Wine made in the vineyard
You may have read some of the headlines about wines that tested positive for excessive arsenic. If not, a quick google search will turn up lots of results. My point is not to discuss the merits or truth of the claim, but rather to explore the alternative to those big, industrial wineries who may or may not know why arsenic is turning up in their wine. Since April is the month for Earth Day, let’s take a closer look at makers of wine who also actually work in the vineyards.
The French have a term for it—vigneron—which refers to a person who grows the grapes and makes the wine. This kind of connection with the land is almost unheard of in big corporate wineries. But, if we believe—as so many wineries say—that wine is made in the vineyard, then winemakers and perhaps winery owners should spend time there.
One of the alternatives to a vigneron is a négociant—the French word for a wine merchant who assembles the product of smaller growers and winemakers and sells the result.
A third way to make wine is perhaps the most common among the new California cohort of winemakers. Winemakers take out long term leases on vineyards, hire vineyard managers whose farming practices align with their own vision for the wine and planet, and visit the vineyards regularly to stay attuned with the growing season and soil health. Dirty & Rowdy is an excellent example of this approach. See this month’s featured wine for details.
The corporate model most commonly practiced is to purchase the land, hire a site manager, and employ migrant labor to routinely apply fertilizers and pesticides. Nowadays, drones are utilized to photograph vineyards and generate data to be analyzed by distant winemakers at corporate headquarters—hardly a boots-on-the- ground or grape-in-the-mouth familiarity with the land, vines, and vintage.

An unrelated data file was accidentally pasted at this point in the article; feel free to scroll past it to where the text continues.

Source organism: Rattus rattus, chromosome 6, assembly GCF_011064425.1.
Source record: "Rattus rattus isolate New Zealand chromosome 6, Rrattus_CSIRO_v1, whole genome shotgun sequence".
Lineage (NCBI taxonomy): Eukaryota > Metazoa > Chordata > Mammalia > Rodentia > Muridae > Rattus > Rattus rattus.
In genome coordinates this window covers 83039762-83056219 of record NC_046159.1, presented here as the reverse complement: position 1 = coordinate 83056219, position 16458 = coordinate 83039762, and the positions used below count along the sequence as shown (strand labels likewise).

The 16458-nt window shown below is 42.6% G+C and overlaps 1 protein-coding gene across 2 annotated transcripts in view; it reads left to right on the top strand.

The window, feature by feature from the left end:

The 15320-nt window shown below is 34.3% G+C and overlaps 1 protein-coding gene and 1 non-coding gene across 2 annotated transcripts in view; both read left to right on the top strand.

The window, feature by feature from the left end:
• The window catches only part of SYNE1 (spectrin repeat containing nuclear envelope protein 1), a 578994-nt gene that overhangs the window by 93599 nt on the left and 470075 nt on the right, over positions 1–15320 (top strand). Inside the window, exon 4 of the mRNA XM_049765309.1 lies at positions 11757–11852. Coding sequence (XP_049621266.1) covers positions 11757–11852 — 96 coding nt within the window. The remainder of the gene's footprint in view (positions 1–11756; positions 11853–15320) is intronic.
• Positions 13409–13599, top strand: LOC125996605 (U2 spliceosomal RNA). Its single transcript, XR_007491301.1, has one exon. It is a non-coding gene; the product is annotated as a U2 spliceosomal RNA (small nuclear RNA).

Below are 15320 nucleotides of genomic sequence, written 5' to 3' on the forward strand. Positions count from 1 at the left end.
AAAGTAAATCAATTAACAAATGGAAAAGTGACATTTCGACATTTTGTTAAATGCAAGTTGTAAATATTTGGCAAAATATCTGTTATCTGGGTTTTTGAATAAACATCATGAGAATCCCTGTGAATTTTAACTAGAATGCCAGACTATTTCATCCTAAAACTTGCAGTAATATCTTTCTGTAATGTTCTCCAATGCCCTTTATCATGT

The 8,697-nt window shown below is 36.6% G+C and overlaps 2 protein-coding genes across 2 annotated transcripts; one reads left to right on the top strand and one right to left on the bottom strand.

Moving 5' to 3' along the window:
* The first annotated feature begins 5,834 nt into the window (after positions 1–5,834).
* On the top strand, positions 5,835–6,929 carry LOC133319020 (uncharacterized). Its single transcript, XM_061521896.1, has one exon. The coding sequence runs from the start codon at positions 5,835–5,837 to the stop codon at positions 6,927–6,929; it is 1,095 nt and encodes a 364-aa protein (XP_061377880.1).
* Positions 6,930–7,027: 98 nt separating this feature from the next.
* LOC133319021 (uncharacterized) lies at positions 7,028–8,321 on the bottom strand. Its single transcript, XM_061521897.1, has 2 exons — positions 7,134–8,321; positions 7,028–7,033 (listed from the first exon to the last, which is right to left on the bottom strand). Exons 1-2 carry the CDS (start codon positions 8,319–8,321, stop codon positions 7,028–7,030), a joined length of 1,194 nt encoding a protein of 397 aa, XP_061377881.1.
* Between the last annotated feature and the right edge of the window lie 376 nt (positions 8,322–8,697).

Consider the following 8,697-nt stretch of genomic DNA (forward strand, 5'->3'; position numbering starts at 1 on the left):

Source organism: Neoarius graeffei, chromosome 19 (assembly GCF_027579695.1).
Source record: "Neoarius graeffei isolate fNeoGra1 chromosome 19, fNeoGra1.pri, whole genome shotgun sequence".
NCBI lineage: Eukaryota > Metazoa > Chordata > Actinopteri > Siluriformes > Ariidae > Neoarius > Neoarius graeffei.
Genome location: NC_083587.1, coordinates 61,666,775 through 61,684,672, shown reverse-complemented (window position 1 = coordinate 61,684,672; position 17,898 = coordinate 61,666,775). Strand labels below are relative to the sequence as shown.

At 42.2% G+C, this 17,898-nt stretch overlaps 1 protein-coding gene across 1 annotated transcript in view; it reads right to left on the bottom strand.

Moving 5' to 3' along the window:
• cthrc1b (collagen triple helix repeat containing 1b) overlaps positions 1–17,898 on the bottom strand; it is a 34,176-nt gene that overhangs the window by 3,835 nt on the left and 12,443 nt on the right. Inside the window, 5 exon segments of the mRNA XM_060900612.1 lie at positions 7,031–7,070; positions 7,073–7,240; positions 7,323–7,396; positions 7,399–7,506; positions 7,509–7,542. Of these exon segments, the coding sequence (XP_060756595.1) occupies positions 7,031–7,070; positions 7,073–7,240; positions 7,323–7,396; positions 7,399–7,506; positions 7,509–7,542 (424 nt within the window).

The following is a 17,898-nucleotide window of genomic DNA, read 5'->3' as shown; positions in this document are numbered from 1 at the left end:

Our Earth Day proposal is to drink wine made by people who get their fingers in the dirt and whose children or pets are safe to roam in the vineyards! Our selection is chock-full of Earth Day friendly wines. So drink to your health and to the health of the planet!
“My only regret in life is that I didn’t drink more wine.” ― Ernest Hemingway
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Why drink “natural” wine? The best ones have exceptional flavor, complexity, and surprise. They cause a reaction and carry you away to their place of origin. Lower sulfur addition is another reason to love “naked” wines. Sulfur can act like a seal, keeping the wine safe from microbial alteration. To eliminate it, or use very little of it (sulfur in wine is allowed up to 350 parts per million; natural-wine people only use up to 35ppm) the vineyard work must be impeccable and the cellar work, hypervigilant. The resulting beverage can sometimes have a slight acetic tang or a hint of funk. Fans aren’t bothered by these quirks, technically called “flaws,” and the wines are hugely popular across the globe. As with organic food, the demand is greater than the supply.
Wine of the Month (while supplies last):
DIRTY & ROWDY
“Familiar” Mourvèdre, California 2013
Five hundred miles of California in a glass! This wine is an argument in favor of blending different vineyards and appellations for optimal balance. Dirty & Rowdy is owned by two families who travel to remote pockets of California, searching to uncover something special from soil, sun, and soul. “Familiar” is a fresh, medium-bodied wine to pour when friends, family, and food pull you home. Notes of raspberry leaf and stem with tarragon and stone. The “Familiar” should be decanted for 45 minutes for full enjoyment! The grapes (94% Mourvèdre, 6% Petite Sirah) hail from Santa Barbara County, Redwood Valley in Mendocino, and Amador County. 100% Whole Cluster. 270 Cases. Allocated. Price: $34.99.
(Pssst! Mention reading WINE WORDS and we will give you 10% off this wine at the register!)